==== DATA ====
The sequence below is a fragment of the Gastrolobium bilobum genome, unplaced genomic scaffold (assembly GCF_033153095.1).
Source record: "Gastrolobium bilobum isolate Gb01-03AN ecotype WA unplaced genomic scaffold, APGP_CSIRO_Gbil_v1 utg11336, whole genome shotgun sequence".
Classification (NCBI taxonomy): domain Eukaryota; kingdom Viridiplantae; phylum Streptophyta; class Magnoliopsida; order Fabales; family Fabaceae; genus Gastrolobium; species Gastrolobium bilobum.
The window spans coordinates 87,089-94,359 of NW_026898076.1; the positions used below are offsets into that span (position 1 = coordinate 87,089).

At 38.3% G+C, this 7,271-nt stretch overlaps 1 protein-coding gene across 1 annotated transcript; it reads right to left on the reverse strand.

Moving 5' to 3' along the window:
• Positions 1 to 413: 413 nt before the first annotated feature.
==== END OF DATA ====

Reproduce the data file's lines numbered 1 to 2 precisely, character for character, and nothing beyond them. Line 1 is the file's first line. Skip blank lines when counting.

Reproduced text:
The sequence below is a fragment of the Gastrolobium bilobum genome, unplaced genomic scaffold (assembly GCF_033153095.1).
Source record: "Gastrolobium bilobum isolate Gb01-03AN ecotype WA unplaced genomic scaffold, APGP_CSIRO_Gbil_v1 utg11336, whole genome shotgun sequence".